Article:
A curious game of Maastricht criteria hide-and-seek
The Spiegel is reporting that Goldman Sachs helped Greece cover up part of its whopping deficit. The deal was reportedly done via a currency swap, using artificially high exchange rates.
Here’s the relevant bit of the report:
Greece’s debt managers agreed a huge deal with the savvy bankers of US investment bank Goldman Sachs at the start of 2002. The deal involved so-called cross-currency swaps in which government debt issued in dollars and yen was swapped for euro debt for a certain period — to be exchanged back into the original currencies at a later date.
Such transactions are part of normal government refinancing. Europe’s governments obtain funds from investors around the world by issuing bonds in yen, dollar or Swiss francs. But they need euros to pay their daily bills. Years later the bonds are repaid in the original foreign denominations.
But in the Greek case the US bankers devised a special kind of swap with fictional exchange rates. That enabled Greece to receive a far higher sum than the actual euro market value of 10 billion dollars or yen. In that way Goldman Sachs secretly arranged additional credit of up to $1 billion for the Greeks.
The loan-cum-currency swap would not have shown up in Greece’s debt statistics, which means it was effectively a way of bypassing the eurozone’s Maastricht criteria, which prescribe certain debt-to-GDP metrics for countries wishing to join the single currency zone.
Even with the currency swap, we should note, Greece’s finances have never quite been Maastricht-compliant. Only once in the past 20 years, for instance, has Greece found itself in keeping with the EU edict that fiscal deficits should not exceed 3 per cent of GDP (in 2006).
In any case, Greece’s previous fiscal shortcomings are now well known. The issue is that, as the Spiegel notes, at some point the country will have to pay up for its swap transactions, and that will impact its (current) deficit. The bonds reportedly mature sometime between 2012-2017.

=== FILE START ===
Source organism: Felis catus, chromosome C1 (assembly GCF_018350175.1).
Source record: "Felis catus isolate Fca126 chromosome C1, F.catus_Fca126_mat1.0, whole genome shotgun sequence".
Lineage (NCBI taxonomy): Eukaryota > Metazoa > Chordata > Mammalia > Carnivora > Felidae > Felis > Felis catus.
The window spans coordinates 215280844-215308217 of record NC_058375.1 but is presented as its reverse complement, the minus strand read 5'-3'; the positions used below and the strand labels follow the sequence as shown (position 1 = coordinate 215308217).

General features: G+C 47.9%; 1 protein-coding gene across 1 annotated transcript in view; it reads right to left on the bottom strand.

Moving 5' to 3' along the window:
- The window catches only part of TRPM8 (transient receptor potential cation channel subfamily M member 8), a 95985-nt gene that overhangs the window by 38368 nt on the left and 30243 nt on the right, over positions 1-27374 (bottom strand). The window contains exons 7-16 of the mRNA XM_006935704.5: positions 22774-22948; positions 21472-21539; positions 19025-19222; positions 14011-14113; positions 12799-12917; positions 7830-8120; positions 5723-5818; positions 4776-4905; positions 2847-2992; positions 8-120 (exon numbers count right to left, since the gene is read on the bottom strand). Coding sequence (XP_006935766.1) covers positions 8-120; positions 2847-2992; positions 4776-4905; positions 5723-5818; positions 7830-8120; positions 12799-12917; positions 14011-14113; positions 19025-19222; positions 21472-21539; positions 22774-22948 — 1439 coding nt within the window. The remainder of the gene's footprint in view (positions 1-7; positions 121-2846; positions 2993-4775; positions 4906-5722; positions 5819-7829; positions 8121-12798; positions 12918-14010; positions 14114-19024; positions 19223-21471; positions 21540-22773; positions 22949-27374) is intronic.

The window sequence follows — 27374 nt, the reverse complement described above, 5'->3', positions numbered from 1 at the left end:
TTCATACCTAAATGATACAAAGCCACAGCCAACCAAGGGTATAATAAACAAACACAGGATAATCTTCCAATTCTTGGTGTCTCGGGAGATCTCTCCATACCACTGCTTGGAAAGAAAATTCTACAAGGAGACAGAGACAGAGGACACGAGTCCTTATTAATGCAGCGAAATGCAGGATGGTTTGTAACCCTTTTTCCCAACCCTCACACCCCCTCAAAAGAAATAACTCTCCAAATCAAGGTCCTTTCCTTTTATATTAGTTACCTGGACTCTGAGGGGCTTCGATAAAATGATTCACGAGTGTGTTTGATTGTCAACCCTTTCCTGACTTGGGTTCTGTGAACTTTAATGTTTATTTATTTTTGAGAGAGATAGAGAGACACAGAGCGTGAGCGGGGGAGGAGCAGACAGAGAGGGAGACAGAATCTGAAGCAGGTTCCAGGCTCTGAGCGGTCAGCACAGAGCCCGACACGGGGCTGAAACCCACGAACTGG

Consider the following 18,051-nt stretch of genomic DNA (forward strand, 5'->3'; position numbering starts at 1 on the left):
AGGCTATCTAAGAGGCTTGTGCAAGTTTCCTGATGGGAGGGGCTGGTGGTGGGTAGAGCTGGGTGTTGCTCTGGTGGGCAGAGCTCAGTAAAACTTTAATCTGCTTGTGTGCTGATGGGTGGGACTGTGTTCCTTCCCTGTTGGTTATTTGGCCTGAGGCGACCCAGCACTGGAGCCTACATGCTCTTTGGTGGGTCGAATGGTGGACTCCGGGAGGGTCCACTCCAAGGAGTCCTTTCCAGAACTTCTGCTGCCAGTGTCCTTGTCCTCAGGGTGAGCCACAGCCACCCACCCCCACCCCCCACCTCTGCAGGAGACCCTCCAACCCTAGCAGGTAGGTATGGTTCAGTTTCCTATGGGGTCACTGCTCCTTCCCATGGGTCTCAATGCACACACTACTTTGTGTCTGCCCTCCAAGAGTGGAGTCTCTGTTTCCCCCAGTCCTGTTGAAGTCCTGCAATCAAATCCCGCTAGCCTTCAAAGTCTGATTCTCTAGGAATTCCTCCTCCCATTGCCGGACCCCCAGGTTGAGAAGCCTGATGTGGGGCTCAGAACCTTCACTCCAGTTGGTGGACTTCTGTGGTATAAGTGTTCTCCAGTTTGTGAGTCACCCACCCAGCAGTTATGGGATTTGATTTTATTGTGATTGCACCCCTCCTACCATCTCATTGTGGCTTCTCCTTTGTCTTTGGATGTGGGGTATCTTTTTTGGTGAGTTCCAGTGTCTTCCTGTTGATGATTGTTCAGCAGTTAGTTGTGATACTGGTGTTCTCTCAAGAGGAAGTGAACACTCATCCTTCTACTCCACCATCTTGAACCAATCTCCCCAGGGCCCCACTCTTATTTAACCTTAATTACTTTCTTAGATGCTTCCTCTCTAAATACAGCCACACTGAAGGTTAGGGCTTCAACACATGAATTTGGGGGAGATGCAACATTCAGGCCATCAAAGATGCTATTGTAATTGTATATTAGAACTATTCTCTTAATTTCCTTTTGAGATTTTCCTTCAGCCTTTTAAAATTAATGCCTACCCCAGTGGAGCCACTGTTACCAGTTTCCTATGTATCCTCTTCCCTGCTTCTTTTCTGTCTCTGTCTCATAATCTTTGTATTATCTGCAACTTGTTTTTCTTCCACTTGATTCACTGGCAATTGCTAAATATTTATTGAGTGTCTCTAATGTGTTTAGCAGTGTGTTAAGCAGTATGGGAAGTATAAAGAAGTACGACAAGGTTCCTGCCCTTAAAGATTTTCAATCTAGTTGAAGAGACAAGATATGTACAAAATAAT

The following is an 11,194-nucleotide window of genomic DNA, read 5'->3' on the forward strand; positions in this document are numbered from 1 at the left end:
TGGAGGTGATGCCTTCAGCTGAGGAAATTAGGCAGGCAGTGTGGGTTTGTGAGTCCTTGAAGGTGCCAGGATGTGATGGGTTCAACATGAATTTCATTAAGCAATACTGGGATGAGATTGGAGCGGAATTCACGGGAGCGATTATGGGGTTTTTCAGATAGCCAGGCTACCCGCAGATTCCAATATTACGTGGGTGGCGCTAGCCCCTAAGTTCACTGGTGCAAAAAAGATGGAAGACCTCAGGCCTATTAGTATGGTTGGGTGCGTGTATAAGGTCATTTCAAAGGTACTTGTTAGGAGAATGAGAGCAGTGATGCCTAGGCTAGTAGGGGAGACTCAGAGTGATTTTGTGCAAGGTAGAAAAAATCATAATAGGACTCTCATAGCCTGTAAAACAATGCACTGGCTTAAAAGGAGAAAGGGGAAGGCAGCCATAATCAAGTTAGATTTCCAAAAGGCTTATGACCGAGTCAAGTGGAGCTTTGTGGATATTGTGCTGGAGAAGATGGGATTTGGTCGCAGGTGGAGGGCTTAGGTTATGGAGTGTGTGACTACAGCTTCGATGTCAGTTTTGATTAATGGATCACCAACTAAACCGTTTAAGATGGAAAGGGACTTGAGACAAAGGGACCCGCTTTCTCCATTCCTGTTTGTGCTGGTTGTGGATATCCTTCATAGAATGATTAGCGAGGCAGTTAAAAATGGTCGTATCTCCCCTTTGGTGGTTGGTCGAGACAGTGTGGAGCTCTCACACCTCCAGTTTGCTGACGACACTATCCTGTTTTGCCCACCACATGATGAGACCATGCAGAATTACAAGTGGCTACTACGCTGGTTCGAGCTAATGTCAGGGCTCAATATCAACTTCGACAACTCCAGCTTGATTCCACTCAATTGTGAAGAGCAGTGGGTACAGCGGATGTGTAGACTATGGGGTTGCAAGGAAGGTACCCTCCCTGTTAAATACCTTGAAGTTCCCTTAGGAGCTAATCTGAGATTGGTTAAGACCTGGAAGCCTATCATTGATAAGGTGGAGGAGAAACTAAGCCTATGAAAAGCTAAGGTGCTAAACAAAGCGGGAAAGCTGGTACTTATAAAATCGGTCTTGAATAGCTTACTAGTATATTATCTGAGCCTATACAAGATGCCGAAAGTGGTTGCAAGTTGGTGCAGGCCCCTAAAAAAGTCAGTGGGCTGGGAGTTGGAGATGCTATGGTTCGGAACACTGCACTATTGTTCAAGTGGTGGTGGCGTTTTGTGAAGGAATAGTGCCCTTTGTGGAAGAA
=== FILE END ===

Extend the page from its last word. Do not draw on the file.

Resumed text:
Interestingly, this is not the first time such a currency swap has been used in this way.
The last instance was another porcine-acronym eurozone peripheral country: Italy.
From a 2001 Euromoney article:
In May 1995, Italy issued a Y200 billion ($1.6 billion) bond. The exchange rate at that time was Y19.30 to the lira. By December 1996, the yen had depreciated to Y13.40 against the lira. With 12 European countries desperately trying to meet the five criteria for joining the single currency, Italy wanted to hedge its foreign exchange gains, so it entered into a currency swap with a foreign bank.
But the swap had some peculiar features. The rate on the swap was Y19.30 to the lira, the exchange rate at the time of the bond issue. This was unusual – the vast majority of currency swaps are done at the existing currency rate, as Eurostat, the European Union’s statistics office, admits. The exchange rate was far worse than Italy could have obtained. It was losing a lot of money in the long term.
Also unusual was the interest rate on the swap – Libor minus 1,677 basis points. Such an interest rate was almost unheard of in the currency swap market. It meant the bank counterparty was paying Italy cash advances through quarterly payments.
You can see how the swap might be more of a loan than a currency hedge for Italy’s Euro-yen bonds. The country effectively would have received four cash advances because of the negative interest rate from the unnamed bank counterparty.
Italy, we should note, always insisted the swap was just a way to lock-in foreign currency gains. Furthermore, they say, the thing would only have reduced the country’s debt by 0.02 per cent — not enough to make a difference for Italy’s eurozone-ambitions.
But there was the suggestion the swap was just one part of a series:
… these deals are usually part of a series and it is probable this was the case with the swap … If there were 10 of them, the cash from the deals would be enough to reduce the country’s debt by 0.2%, which was close to the amount Italy needed to reduce its deficit to GDP ratio in 1997.
Greece’s currency swap reportedly took place around 2002 — a year after the country joined the eurozone. In that respect it’s perhaps even more of a mystery than Italy’s.
Why did the country feel the need to fudge its deficit in 2002 specifically?
And why did Goldman Sachs reportedly want to help it do so?
The Spiegel report has a clue, at least on the Goldman point:
Goldman Sachs charged a hefty commission for the deal and sold the swaps on to a Greek bank in 2005.
Ouzo all around then.
Well, at least for Goldman, if not the Greek banks.
The ever increasing parallels between AIG and Greece – ZeroHedge
How do you say vicious circle in Greek? – FT Alphaville